How can I get free sex toys to review?
Should I agree to let a company approve my review before publication on my site?
A company is asking me to edit my review so it’s more positive about the product. Should I change my review?
I love the company who sent me this product, but I hate the product itself! Help?
It’s great to put my review in as many places as possible, right?
Should I put my product review on a company’s website if it was actually sent to me by a different company?
Should I be charging anything for product reviewing?
I want to earn a bit of cash from reviewing adult products. How do I go about this?
What’s the best way to use affiliate links in adult product reviews?
When and where should I use follow or nofollow links in product reviews?
Do I really need my own blog to be an adult product reviewer?
How do I cope when I have too many products to review?
How can I put a guest review on CaraSutra.co.uk?
When can I review your new bondage kit?
This is a question I still get asked many times a week, even after years in the industry. If you are serious about providing feedback about adult products, be it sex toys, erotic books, lingerie, fetish gear or lubes, then be serious about it. If you’ve used a vibrator or dildo and have some opinions about it, stick your review on the shop’s website, on the product page, and/or write it in full on your blog.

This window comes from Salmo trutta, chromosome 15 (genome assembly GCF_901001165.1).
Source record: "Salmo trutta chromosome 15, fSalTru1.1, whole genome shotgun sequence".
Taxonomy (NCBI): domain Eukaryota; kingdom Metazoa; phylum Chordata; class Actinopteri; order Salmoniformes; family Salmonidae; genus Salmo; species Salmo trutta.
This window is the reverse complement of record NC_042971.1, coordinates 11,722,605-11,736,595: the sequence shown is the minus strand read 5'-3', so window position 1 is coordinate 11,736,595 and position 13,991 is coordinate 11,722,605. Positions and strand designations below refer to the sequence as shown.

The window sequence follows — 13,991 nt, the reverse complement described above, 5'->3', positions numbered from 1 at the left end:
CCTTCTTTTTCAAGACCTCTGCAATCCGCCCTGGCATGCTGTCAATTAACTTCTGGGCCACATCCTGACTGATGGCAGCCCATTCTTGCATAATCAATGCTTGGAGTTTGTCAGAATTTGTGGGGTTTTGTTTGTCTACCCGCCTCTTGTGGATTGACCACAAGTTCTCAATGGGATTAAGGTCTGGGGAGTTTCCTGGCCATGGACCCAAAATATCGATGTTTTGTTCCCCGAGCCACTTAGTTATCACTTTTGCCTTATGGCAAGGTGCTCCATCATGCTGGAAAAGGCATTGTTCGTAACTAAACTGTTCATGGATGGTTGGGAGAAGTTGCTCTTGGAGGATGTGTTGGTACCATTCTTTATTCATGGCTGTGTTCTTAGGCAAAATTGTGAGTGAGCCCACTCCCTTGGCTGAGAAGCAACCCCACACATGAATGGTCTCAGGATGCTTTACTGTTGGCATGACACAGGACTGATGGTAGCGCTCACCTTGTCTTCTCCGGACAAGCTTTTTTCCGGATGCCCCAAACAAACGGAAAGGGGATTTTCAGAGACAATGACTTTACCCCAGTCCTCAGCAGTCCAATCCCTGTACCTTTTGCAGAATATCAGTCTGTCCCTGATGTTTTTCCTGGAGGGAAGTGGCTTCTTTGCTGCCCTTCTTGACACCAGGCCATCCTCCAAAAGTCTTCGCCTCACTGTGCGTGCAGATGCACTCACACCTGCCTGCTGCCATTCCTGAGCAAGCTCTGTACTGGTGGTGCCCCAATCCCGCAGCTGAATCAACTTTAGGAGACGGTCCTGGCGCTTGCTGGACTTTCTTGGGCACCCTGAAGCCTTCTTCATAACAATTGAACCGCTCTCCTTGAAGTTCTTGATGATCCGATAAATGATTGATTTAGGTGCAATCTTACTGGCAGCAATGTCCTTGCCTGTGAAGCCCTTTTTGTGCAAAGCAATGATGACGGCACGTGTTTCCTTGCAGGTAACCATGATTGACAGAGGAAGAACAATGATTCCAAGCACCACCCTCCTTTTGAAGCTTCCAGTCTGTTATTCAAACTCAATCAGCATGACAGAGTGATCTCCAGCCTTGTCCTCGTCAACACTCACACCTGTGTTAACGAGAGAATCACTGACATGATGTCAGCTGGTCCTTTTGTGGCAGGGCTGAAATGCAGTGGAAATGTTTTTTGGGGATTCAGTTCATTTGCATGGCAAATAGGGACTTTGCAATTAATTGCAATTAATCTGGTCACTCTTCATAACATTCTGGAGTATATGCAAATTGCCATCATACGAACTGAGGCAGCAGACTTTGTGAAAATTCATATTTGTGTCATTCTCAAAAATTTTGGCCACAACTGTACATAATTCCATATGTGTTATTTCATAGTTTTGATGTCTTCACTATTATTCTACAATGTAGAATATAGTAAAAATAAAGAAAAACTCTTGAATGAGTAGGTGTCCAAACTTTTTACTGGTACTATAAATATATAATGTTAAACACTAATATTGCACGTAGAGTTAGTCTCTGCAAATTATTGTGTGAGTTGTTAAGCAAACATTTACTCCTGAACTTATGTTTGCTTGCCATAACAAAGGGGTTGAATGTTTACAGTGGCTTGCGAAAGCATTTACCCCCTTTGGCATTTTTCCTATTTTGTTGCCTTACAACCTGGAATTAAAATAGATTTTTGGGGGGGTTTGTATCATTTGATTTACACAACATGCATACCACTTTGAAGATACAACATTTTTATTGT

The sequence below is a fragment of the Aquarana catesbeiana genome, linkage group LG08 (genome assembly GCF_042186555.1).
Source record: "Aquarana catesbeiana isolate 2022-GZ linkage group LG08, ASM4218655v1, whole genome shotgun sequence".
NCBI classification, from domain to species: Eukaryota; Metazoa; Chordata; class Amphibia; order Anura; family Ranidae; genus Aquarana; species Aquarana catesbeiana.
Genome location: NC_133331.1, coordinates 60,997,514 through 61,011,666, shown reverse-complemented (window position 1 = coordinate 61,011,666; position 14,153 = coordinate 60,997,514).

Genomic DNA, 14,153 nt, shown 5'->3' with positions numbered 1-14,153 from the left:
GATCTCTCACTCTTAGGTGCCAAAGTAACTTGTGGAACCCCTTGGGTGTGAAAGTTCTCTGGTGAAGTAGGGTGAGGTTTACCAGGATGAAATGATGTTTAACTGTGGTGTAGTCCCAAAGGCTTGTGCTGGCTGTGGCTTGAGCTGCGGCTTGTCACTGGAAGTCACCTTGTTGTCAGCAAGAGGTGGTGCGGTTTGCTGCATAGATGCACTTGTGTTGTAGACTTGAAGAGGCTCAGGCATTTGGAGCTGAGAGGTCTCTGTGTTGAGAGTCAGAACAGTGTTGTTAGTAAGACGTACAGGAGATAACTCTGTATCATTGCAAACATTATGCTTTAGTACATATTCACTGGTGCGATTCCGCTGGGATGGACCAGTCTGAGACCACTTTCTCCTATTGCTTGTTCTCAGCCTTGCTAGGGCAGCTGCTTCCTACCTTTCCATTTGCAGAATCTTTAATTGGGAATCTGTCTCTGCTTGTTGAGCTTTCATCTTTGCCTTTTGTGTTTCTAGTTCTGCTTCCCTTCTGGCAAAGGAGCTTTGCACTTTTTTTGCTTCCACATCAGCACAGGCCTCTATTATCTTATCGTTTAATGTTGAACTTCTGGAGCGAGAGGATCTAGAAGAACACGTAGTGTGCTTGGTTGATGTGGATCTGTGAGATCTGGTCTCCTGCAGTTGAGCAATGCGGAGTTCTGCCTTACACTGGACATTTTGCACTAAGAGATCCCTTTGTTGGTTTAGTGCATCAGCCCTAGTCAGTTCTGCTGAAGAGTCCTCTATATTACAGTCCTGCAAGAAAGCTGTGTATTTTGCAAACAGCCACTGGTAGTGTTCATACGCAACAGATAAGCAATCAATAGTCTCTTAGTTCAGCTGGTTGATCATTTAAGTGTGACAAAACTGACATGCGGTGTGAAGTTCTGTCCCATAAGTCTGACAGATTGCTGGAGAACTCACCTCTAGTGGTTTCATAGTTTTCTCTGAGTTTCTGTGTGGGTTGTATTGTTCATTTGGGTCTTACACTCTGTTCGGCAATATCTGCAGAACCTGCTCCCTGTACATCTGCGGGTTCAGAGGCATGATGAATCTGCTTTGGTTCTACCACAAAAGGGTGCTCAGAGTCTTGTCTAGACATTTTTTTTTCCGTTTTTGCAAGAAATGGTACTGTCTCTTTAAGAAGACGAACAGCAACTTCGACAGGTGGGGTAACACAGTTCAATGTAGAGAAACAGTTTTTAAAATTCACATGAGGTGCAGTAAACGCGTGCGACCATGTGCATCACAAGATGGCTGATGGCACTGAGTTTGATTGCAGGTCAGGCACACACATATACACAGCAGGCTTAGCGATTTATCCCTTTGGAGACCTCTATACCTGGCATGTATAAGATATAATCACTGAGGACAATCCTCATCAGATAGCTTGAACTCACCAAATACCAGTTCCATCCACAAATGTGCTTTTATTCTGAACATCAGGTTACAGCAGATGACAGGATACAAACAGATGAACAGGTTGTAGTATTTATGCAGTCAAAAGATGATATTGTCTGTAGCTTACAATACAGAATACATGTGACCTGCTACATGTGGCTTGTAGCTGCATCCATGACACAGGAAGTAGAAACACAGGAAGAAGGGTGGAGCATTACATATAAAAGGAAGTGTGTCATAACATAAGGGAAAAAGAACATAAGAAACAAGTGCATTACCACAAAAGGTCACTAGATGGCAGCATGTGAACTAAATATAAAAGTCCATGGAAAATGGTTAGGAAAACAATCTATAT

Sex toy reviewing is about providing feedback on sex toys. It’s not about how you can grow your collection of sex toys for nothing.
If you’re passionate about giving feedback on sex toys and related products and ideally, combine with articulate writing skills, the chances are that companies will in time notice you as a reviewer and offer you a product to review.
It makes me cringe when I see people, not even always newbies but sometimes bloggers who should know and act better, demand sex toys and products from companies. It’s rude, uncouth and unbecoming. Please stop.
If you really feel like you’re giving product reviewing your all and you’re still not being noticed, after linking to companies from your site and connecting on social media, then I would advise emailing companies, politely. Say who you are and what you do. How long you’ve been reviewing. Talk about your passion for giving feedback on adult products and how you feel your opinions could be of help and interest to others. Should they have any products they would like you to review, that they should feel free to contact you at the details shown. Thank the company for their time and consideration.